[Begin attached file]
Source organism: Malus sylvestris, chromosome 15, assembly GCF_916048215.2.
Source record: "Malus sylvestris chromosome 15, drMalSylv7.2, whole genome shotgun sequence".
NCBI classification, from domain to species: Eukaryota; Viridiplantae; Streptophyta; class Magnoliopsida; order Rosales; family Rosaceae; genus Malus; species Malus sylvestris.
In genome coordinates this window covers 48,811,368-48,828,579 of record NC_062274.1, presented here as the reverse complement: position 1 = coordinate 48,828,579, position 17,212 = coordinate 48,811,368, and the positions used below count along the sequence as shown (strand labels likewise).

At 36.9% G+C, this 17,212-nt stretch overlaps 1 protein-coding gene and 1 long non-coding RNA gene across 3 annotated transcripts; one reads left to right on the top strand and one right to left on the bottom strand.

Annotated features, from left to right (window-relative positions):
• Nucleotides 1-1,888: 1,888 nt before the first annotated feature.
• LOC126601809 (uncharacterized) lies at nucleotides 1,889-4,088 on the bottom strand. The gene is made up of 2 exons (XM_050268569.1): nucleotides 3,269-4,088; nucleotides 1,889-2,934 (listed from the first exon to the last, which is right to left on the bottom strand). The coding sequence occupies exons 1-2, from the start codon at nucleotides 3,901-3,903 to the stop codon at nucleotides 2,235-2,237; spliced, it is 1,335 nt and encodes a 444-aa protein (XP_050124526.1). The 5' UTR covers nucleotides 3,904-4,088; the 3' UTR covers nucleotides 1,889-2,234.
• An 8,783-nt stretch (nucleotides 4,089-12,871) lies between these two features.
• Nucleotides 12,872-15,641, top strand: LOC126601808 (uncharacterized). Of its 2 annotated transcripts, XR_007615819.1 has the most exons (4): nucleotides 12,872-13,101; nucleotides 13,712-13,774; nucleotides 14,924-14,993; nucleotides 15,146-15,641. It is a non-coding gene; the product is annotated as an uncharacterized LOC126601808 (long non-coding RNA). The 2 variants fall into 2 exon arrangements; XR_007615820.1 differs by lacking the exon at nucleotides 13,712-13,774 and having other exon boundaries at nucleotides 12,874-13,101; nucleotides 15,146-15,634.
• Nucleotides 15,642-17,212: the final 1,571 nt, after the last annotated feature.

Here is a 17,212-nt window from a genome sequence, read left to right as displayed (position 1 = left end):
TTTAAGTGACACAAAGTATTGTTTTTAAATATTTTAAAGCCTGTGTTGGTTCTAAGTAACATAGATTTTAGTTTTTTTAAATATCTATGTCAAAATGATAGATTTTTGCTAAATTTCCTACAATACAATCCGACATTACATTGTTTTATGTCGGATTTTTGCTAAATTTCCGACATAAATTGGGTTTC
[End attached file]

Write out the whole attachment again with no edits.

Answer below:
Source organism: Malus sylvestris, chromosome 15, assembly GCF_916048215.2.
Source record: "Malus sylvestris chromosome 15, drMalSylv7.2, whole genome shotgun sequence".
NCBI classification, from domain to species: Eukaryota; Viridiplantae; Streptophyta; class Magnoliopsida; order Rosales; family Rosaceae; genus Malus; species Malus sylvestris.
In genome coordinates this window covers 48,811,368-48,828,579 of record NC_062274.1, presented here as the reverse complement: position 1 = coordinate 48,828,579, position 17,212 = coordinate 48,811,368, and the positions used below count along the sequence as shown (strand labels likewise).

At 36.9% G+C, this 17,212-nt stretch overlaps 1 protein-coding gene and 1 long non-coding RNA gene across 3 annotated transcripts; one reads left to right on the top strand and one right to left on the bottom strand.

Annotated features, from left to right (window-relative positions):
• Nucleotides 1-1,888: 1,888 nt before the first annotated feature.
• LOC126601809 (uncharacterized) lies at nucleotides 1,889-4,088 on the bottom strand. The gene is made up of 2 exons (XM_050268569.1): nucleotides 3,269-4,088; nucleotides 1,889-2,934 (listed from the first exon to the last, which is right to left on the bottom strand). The coding sequence occupies exons 1-2, from the start codon at nucleotides 3,901-3,903 to the stop codon at nucleotides 2,235-2,237; spliced, it is 1,335 nt and encodes a 444-aa protein (XP_050124526.1). The 5' UTR covers nucleotides 3,904-4,088; the 3' UTR covers nucleotides 1,889-2,234.
• An 8,783-nt stretch (nucleotides 4,089-12,871) lies between these two features.
• Nucleotides 12,872-15,641, top strand: LOC126601808 (uncharacterized). Of its 2 annotated transcripts, XR_007615819.1 has the most exons (4): nucleotides 12,872-13,101; nucleotides 13,712-13,774; nucleotides 14,924-14,993; nucleotides 15,146-15,641. It is a non-coding gene; the product is annotated as an uncharacterized LOC126601808 (long non-coding RNA). The 2 variants fall into 2 exon arrangements; XR_007615820.1 differs by lacking the exon at nucleotides 13,712-13,774 and having other exon boundaries at nucleotides 12,874-13,101; nucleotides 15,146-15,634.
• Nucleotides 15,642-17,212: the final 1,571 nt, after the last annotated feature.

Here is a 17,212-nt window from a genome sequence, read left to right as displayed (position 1 = left end):
TTTAAGTGACACAAAGTATTGTTTTTAAATATTTTAAAGCCTGTGTTGGTTCTAAGTAACATAGATTTTAGTTTTTTTAAATATCTATGTCAAAATGATAGATTTTTGCTAAATTTCCTACAATACAATCCGACATTACATTGTTTTATGTCGGATTTTTGCTAAATTTCCGACATAAATTGGGTTTC